Breast cancer. Importance of adequate surgical excision prior to radiotherapy in the local control of breast cancer in patients treated conservatively

Arch Surg. 1992 Apr;127(4):411-5. doi: 10.1001/archsurg.1992.01420040053009.

Abstract

The extent of excision performed for mammary carcinoma prior to radiotherapy as a risk factor for local recurrence was studied in 503 patients. Three hundred twenty-three tumors (62%) were excised with a minimal rim of tissue (tumorectomy). One hundred forty-two patients (27%) had wide excision and 56 (11%) had quadrantectomy. Tumor stage, size, and radiation treatment were similar for all groups. Forty-one percent of tumorectomies had involved margins, and only 14% and 7% were involved in the wide excision and quadrantectomy groups, respectively. Local failure was 15% for tumorectomy, 7% for wide excision, and 5% for quadrantectomy. In T1 ductal carcinoma, only 4% of those with excisions greater than 5 cm had recurrences. Lesser excision had 20% recurrence. Extent of excision before radiotherapy is an important risk factor for recurrence. Failure was inversely proportional to the amount of breast tissue resected. Narrow excision should be discouraged since a larger tumor burden remains that may not be sterilized by radiation.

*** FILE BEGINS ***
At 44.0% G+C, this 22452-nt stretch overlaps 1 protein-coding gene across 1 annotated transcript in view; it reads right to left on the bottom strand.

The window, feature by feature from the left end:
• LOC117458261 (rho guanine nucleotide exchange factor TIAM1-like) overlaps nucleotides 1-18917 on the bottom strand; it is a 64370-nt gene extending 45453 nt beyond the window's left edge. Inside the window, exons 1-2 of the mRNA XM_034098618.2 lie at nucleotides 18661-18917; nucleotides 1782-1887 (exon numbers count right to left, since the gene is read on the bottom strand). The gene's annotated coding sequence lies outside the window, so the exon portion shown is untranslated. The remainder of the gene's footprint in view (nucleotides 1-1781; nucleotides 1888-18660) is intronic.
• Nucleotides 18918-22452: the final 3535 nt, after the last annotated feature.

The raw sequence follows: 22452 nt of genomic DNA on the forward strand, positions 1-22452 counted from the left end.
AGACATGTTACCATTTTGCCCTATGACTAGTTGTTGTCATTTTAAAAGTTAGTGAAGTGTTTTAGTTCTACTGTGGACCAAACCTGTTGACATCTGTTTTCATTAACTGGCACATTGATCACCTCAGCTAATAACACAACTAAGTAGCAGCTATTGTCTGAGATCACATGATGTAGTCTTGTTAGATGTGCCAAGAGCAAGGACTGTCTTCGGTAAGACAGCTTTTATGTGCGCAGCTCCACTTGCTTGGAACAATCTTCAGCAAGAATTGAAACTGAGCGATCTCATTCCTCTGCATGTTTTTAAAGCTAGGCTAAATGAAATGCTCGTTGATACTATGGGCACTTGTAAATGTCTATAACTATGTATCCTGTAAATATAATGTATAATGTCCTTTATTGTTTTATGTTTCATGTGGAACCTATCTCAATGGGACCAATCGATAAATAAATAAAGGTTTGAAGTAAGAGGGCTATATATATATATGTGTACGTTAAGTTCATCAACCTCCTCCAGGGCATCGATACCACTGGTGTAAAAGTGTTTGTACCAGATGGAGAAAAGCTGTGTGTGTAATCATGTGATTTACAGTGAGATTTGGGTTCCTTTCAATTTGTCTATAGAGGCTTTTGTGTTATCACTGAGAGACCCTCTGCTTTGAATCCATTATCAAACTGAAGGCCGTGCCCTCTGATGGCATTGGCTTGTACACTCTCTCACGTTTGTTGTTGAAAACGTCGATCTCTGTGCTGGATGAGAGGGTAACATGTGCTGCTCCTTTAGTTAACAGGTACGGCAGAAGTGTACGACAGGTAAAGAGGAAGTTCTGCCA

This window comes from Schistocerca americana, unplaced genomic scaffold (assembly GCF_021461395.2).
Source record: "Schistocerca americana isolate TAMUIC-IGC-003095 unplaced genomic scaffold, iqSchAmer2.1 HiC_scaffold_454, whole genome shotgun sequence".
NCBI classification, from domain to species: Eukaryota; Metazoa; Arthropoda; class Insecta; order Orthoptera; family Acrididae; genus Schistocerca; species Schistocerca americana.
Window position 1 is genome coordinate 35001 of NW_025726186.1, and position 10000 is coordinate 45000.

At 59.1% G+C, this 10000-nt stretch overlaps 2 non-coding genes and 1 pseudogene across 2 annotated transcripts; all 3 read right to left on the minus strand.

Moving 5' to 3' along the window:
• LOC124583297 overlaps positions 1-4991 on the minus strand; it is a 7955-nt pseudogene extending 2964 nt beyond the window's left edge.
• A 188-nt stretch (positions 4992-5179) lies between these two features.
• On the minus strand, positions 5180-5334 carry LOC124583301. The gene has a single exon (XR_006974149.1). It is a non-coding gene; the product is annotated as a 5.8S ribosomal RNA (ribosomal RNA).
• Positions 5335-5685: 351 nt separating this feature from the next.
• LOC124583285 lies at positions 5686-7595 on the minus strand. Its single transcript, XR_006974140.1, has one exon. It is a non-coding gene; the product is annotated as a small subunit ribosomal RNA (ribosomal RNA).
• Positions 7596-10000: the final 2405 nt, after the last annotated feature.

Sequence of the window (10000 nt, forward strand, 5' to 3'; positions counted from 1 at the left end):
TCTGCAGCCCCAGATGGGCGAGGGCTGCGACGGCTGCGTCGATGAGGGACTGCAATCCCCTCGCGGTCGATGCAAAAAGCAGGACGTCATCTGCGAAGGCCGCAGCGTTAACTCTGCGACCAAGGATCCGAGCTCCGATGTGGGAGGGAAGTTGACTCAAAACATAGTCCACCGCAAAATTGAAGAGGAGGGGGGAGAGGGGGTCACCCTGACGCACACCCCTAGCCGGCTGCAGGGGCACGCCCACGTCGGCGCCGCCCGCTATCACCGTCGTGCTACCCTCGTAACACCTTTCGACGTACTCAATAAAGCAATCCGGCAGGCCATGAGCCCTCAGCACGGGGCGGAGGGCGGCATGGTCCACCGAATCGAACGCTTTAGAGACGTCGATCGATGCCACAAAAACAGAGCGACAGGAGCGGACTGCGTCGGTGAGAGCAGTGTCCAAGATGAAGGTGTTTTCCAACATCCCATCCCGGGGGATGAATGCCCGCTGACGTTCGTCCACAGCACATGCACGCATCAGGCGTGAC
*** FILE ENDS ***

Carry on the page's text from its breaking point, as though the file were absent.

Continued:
MeSH terms

  • Adult
  • Breast Neoplasms / radiotherapy
  • Breast Neoplasms / surgery*
  • Combined Modality Therapy
  • Female
  • Follow-Up Studies
  • Humans
  • Incidence
  • Mastectomy, Segmental / methods*
  • Middle Aged
  • Neoplasm Recurrence, Local / epidemiology*
  • Retrospective Studies
  • Time Factors